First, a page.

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...a friend is looking for a travel guitar.

i have a baby taylor, which i quite like, but i'm hesitant to recommend it. the neck is very unstable, and the guitar just feels overly delicate, although i love the sound.

any recommendations?

-dh
 

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Ive been through a better portion of canada with my yamaha F310. It was cheap,so that if it ran down a river i wouldnt really care, and several years later it still sounds fine. It'slargely used as my beach/party guitar.

I met a guy from Nelson who has been playing his F310 for years now, the back is held together by stickers and he could pull some good sound outof it.

The only downfall being that it is a full size guitar.

Just something to keep in mind
 

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JaySimon said:
Ive been through a better portion of canada with my yamaha F310. It was cheap,so that if it ran down a river i wouldnt really care, and several years later it still sounds fine. It'slargely used as my beach/party guitar.

I met a guy from Nelson who has been playing his F310 for years now, the back is held together by stickers and he could pull some good sound outof it.

The only downfall being that it is a full size guitar.

Just something to keep in mind
yeah, we sell the f310 for 150, yamaha makes a smaller one too that is super cheap and ok sounding. there is a tiny, tiny guitar (maybe washburn?) anyway it is also very cheap and about 2 and a half feet overall, comes with a case too (not gig bag). sorry I am being so vague, I cannot remember specifics right now and I dont want to quote a price without seeing it for sure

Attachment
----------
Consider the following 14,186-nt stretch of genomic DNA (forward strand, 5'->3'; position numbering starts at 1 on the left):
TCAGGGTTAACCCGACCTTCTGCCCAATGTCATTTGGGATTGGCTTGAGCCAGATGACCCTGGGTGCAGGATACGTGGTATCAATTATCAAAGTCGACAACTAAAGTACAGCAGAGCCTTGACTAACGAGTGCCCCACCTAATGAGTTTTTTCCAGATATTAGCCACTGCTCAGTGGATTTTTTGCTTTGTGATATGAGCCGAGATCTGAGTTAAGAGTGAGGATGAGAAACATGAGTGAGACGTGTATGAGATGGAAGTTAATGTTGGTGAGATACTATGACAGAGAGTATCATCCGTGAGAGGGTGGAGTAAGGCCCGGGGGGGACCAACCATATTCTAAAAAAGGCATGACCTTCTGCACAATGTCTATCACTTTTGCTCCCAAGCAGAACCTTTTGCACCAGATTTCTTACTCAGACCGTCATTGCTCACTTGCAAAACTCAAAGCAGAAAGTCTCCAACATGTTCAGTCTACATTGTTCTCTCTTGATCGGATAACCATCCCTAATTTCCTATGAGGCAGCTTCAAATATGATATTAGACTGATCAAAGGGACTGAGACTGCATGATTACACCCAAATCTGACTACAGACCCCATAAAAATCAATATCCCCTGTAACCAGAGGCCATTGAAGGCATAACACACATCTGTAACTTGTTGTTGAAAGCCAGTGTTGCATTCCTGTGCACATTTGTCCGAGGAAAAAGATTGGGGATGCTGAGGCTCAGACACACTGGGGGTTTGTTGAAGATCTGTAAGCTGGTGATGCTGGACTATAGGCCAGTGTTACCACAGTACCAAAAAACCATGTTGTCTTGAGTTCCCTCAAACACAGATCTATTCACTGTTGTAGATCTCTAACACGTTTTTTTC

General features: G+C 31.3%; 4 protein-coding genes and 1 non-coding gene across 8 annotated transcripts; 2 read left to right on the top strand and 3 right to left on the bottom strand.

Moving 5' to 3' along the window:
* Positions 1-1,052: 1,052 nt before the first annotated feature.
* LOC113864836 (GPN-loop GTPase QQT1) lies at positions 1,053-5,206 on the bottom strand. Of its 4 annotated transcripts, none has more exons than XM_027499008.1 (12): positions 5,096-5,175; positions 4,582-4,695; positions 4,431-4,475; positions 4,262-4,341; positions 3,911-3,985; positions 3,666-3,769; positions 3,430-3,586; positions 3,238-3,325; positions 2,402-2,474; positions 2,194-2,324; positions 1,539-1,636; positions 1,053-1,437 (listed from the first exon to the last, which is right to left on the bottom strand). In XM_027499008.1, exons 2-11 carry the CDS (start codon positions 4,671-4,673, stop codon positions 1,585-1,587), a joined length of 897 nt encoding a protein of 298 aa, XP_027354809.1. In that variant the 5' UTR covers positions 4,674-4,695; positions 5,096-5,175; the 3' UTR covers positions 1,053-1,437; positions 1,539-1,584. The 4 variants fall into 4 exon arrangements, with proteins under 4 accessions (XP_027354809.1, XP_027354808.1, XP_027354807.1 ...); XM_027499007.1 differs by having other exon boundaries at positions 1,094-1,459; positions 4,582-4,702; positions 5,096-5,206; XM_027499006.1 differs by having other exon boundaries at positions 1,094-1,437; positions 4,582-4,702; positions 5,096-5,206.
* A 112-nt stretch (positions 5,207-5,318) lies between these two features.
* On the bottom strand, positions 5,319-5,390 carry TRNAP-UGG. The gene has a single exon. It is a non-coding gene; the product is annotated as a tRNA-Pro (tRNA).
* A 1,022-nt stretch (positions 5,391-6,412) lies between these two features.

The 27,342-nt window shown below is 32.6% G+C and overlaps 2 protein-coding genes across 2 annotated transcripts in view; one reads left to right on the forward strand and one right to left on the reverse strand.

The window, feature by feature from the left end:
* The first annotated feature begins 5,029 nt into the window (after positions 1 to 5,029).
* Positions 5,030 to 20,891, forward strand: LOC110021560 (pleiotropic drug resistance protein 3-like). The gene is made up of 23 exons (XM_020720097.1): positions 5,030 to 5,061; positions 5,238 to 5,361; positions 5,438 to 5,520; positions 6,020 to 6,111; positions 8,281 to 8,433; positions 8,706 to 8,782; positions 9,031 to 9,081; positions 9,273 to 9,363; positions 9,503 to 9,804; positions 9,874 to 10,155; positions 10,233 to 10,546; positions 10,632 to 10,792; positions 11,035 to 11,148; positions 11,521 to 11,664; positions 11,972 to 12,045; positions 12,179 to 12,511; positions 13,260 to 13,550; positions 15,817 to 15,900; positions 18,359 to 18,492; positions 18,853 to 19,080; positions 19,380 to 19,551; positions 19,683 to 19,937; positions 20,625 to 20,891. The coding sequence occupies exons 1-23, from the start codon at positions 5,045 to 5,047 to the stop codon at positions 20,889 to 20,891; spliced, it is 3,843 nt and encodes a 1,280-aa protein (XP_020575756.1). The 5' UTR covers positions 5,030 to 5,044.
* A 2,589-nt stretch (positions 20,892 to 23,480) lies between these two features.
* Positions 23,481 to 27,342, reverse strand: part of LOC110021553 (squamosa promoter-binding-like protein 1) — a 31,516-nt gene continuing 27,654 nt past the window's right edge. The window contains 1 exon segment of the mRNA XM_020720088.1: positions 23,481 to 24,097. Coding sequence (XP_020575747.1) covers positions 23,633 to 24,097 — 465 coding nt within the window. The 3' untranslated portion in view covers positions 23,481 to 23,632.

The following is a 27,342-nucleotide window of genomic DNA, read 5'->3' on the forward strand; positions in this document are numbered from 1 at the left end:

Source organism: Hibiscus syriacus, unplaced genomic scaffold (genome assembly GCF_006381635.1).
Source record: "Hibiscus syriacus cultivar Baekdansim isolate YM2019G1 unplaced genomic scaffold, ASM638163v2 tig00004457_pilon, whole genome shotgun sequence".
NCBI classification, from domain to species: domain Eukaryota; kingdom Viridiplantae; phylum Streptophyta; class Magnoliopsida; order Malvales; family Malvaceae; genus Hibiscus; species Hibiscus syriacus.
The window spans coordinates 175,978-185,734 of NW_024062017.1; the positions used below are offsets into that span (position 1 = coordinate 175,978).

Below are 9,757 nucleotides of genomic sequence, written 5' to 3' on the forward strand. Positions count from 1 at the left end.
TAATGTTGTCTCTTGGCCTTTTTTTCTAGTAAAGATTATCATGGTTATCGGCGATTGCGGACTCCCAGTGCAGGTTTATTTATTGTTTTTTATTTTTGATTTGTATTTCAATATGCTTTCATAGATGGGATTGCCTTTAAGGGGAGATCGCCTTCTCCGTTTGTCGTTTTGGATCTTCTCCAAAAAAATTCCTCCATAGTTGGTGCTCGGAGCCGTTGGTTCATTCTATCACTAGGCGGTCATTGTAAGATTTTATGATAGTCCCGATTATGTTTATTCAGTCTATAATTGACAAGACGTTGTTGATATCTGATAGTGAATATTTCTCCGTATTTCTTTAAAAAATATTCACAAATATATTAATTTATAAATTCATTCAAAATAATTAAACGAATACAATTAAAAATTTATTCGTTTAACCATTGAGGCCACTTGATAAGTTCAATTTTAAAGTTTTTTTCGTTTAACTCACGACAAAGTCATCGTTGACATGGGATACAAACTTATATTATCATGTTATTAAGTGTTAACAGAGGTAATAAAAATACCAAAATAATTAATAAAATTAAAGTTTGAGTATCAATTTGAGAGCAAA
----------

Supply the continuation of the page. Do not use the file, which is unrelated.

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I know you are going to laugh, but....

The best travel guitar is a ukulele.
It's not trying to be something it isn't. It's tuned in in 4ths like a guitar, and so, much of your music is accessible.

If you think a uke is a toy, then you need to check out James Hill, Jake Shimabukaru and Lyle Ritz.

My uke is US$3500.00.
 

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Mike MacLeod said:
The best travel guitar is a ukulele.
It's not trying to be something it isn't. It's tuned in in 4ths like a guitar, and so, much of your music is accessible.

If you think a uke is a toy, then you need to check out James Hill, Jake Shimabukaru and Lyle Ritz.

My uke is US$3500.00.
Not Laughing, Mike. Seeing what else you have stashed away there among the Mandos.

My travel guitar is that F5 I was comparing to the others a few weeks back....:)
 

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Beaver Creek

I just picked up a Beaver Creek travel guitar ( chinese made )on the weekend, traded a acoustic guitar even in on it, that I just picked up off ebay.

The Beaver Creek, features a resin bowl back, slim design of course, with a cut away, and a passive pickup system, ( tone and volume). and came with a gig bag. My is natural colour, but can be bought in a variety of "metal flakes" like red, blue